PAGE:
• AHUMAN NECESSITIES
    • A61MEDICAL OR VETERINARY SCIENCE; HYGIENE
    • A61FFILTERS IMPLANTABLE INTO BLOOD VESSELS; PROSTHESES; DEVICES PROVIDING PATENCY TO, OR PREVENTING COLLAPSING OF, TUBULAR STRUCTURES OF THE BODY, E.G. STENTS; ORTHOPAEDIC, NURSING OR CONTRACEPTIVE DEVICES; FOMENTATION; TREATMENT OR PROTECTION OF EYES OR EARS; BANDAGES, DRESSINGS OR ABSORBENT PADS; FIRST-AID KITS
    • A61F13/00Bandages or dressings; Absorbent pads
    • A61F13/15Absorbent pads, e.g. sanitary towels, swabs or tampons for external or internal application to the body; Supporting or fastening means therefor; Tampon applicators
    • A61F13/56Supporting or fastening means
    • A61F13/66Garments, holders or supports not integral with absorbent pads
    • A61F13/82Garments, holders or supports not integral with absorbent pads with means for attaching to the body
    • AHUMAN NECESSITIES
    • A61MEDICAL OR VETERINARY SCIENCE; HYGIENE
    • A61FFILTERS IMPLANTABLE INTO BLOOD VESSELS; PROSTHESES; DEVICES PROVIDING PATENCY TO, OR PREVENTING COLLAPSING OF, TUBULAR STRUCTURES OF THE BODY, E.G. STENTS; ORTHOPAEDIC, NURSING OR CONTRACEPTIVE DEVICES; FOMENTATION; TREATMENT OR PROTECTION OF EYES OR EARS; BANDAGES, DRESSINGS OR ABSORBENT PADS; FIRST-AID KITS
    • A61F13/00Bandages or dressings; Absorbent pads
    • A61F13/15Absorbent pads, e.g. sanitary towels, swabs or tampons for external or internal application to the body; Supporting or fastening means therefor; Tampon applicators
    • A61F13/84Accessories, not otherwise provided for, for absorbent pads
    • A61F13/8405Additives, e.g. for odour, disinfectant or pH control
    • AHUMAN NECESSITIES
    • A61MEDICAL OR VETERINARY SCIENCE; HYGIENE
    • A61KPREPARATIONS FOR MEDICAL, DENTAL, OR TOILET PURPOSES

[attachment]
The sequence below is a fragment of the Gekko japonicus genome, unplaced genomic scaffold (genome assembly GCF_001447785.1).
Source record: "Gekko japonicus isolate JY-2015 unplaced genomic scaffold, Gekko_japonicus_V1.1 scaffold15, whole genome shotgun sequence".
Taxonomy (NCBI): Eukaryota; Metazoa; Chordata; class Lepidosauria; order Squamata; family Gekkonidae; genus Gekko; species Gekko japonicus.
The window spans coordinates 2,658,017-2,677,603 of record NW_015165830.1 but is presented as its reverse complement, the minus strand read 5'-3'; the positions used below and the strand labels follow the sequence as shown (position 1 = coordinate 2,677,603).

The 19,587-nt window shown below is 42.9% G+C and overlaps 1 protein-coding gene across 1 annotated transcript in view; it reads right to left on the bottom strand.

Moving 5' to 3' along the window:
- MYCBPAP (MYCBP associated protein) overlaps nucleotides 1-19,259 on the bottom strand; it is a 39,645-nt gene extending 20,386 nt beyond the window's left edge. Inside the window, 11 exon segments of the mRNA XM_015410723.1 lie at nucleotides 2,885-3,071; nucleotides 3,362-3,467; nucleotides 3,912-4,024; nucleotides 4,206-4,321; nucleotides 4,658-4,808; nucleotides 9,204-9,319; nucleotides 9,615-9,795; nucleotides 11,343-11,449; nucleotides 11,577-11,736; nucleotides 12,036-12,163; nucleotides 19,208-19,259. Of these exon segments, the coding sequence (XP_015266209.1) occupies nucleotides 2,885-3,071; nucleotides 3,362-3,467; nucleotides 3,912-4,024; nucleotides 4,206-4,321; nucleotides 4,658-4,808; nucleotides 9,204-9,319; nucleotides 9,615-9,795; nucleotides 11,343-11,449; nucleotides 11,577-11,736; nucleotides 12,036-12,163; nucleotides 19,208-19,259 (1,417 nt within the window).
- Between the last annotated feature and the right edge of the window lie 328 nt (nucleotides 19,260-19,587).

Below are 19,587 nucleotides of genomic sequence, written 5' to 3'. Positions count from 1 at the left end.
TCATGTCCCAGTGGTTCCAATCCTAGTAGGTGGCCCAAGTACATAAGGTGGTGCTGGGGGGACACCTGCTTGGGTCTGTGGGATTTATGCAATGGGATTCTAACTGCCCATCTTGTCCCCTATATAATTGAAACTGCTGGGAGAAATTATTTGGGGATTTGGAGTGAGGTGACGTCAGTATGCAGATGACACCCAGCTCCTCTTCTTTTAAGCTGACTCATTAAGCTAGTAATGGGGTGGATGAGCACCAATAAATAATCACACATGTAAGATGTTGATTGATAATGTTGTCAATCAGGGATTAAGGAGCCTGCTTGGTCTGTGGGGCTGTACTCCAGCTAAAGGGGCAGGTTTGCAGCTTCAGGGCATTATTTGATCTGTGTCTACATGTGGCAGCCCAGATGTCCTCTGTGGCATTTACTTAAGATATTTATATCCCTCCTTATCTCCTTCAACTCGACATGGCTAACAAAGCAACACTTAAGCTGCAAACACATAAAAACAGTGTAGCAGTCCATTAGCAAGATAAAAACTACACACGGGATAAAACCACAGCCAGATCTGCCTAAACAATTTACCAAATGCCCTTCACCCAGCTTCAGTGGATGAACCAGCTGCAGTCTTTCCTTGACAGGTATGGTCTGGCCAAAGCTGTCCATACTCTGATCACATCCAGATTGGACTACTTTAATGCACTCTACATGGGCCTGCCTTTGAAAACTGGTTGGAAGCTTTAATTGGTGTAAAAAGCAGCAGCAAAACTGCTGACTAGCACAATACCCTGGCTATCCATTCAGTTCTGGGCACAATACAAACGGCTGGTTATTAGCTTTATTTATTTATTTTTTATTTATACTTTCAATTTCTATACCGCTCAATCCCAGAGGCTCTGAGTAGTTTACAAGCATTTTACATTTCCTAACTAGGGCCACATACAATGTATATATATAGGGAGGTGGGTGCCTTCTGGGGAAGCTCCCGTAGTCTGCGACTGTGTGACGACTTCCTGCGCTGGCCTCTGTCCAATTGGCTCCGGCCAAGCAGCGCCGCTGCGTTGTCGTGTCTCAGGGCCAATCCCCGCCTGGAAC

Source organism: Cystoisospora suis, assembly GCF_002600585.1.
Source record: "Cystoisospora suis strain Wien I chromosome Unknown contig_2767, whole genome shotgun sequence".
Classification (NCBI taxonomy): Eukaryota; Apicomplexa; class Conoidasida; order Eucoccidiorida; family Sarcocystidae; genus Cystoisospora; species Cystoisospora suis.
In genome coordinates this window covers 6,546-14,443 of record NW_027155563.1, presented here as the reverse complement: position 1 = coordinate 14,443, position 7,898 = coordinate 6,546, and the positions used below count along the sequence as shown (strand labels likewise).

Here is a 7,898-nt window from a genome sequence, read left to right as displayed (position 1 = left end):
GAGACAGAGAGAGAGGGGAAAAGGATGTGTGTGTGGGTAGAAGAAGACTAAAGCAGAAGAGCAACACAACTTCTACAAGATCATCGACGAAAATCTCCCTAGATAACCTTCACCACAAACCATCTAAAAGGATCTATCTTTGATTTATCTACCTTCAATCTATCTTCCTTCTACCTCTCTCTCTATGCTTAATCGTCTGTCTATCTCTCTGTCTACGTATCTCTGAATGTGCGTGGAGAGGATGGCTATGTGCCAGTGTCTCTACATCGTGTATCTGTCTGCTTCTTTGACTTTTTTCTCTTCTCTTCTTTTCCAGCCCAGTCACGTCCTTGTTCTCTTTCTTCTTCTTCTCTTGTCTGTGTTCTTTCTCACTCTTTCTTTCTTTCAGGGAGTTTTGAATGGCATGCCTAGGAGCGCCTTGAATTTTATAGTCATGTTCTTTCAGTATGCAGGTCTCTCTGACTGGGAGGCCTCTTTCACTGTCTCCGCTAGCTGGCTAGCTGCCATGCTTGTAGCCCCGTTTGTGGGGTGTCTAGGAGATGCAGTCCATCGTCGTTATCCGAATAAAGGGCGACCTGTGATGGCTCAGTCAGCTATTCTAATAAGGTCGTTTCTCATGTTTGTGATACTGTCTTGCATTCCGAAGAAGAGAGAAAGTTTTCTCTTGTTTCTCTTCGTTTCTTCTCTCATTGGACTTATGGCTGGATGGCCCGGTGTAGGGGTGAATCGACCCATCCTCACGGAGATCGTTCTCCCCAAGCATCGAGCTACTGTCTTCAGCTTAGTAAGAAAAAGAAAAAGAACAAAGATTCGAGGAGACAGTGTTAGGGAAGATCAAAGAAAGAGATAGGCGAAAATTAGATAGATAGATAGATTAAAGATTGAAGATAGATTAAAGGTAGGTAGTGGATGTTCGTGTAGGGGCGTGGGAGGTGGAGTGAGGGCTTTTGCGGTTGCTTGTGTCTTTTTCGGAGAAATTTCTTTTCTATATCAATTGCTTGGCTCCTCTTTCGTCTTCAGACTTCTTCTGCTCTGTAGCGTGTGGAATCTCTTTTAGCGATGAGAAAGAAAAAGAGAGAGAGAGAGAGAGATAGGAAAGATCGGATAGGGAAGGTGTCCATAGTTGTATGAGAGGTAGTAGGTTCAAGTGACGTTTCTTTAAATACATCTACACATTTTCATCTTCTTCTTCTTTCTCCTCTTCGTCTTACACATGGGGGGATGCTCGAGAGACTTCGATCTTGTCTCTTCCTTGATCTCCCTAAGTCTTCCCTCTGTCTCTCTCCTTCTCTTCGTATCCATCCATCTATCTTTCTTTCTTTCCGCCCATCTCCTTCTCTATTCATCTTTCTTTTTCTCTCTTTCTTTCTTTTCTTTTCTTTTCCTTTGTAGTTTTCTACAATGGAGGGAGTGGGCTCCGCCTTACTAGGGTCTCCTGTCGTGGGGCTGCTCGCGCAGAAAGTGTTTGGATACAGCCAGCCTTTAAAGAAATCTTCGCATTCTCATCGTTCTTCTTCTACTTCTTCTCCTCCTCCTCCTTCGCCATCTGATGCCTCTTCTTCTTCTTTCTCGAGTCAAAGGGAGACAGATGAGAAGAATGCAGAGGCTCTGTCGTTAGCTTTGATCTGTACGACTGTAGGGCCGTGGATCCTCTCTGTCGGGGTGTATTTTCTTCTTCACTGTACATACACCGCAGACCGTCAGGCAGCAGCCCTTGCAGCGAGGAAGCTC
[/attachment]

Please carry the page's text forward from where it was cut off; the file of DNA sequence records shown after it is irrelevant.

• A61K8/00Cosmetics or similar toilet preparations
    • A61K8/02Cosmetics or similar toilet preparations characterised by special physical form
    • A61K8/0208Tissues; Wipes; Patches
    • AHUMAN NECESSITIES
    • A61MEDICAL OR VETERINARY SCIENCE; HYGIENE
    • A61LMETHODS OR APPARATUS FOR STERILISING MATERIALS OR OBJECTS IN GENERAL; DISINFECTION, STERILISATION, OR DEODORISATION OF AIR; CHEMICAL ASPECTS OF BANDAGES, DRESSINGS, ABSORBENT PADS, OR SURGICAL ARTICLES; MATERIALS FOR BANDAGES, DRESSINGS, ABSORBENT PADS, OR SURGICAL ARTICLES
    • A61L15/00Chemical aspects of, or use of materials for, bandages, dressings or absorbent pads
    • A61L15/16Bandages, dressings or absorbent pads for physiological fluids such as urine or blood, e.g. sanitary towels, tampons
    • A61L15/42Use of materials characterised by their function or physical properties
    • A61L15/58Adhesives
    • CCHEMISTRY; METALLURGY
    • C09DYES; PAINTS; POLISHES; NATURAL RESINS; ADHESIVES; MISCELLANEOUS COMPOSITIONS; MISCELLANEOUS APPLICATIONS OF MATERIALS
    • C09JADHESIVES; NON-MECHANICAL ASPECTS OF ADHESIVE PROCESSES IN GENERAL; ADHESIVE PROCESSES NOT PROVIDED FOR ELSEWHERE; USE OF MATERIALS AS ADHESIVES
    • C09J153/00Adhesives based on block copolymers containing at least one sequence of a polymer obtained by reactions only involving carbon-to-carbon unsaturated bonds; Adhesives based on derivatives of such polymers
    • C09J153/02Vinyl aromatic monomers and conjugated dienes
    • C09J153/025Vinyl aromatic monomers and conjugated dienes modified
    • CCHEMISTRY; METALLURGY
    • C08ORGANIC MACROMOLECULAR COMPOUNDS; THEIR PREPARATION OR CHEMICAL WORKING-UP; COMPOSITIONS BASED THEREON
    • C08LCOMPOSITIONS OF MACROMOLECULAR COMPOUNDS
    • C08L2666/00Composition of polymers characterized by a further compound in the blend, being organic macromolecular compounds, natural resins, waxes or and bituminous materials, non-macromolecular organic substances, inorganic substances or characterized by their function in the composition
    • C08L2666/02Organic macromolecular compounds, natural resins, waxes or and bituminous materials

Abstract

The present invention relates to disposable absorbent articles particularly sanitary napkins, pantiliners, adult incontinence products or sweat pads. In particular the present invention relates to such disposable absorbent articles which are worn by direct attachment to the skin of the wearer in the area were absorption of bodily liquids is desired and which articles are provided with an odour control system.

Description

Disposable absorbent article for topical adhesive attachment to the skin of a wearer providing odour control

Field of the invention

The present invention relates to disposable absorbent articles particularly sanitary napkins, pantiliners, adult incontinence products or sweat pads. In particular the present invention relates to such disposable absorbent articles which are worn by direct attachment to the skin of the wearer in the area were absorption of bodily liquids is desired and which articles are provided with an odour control system.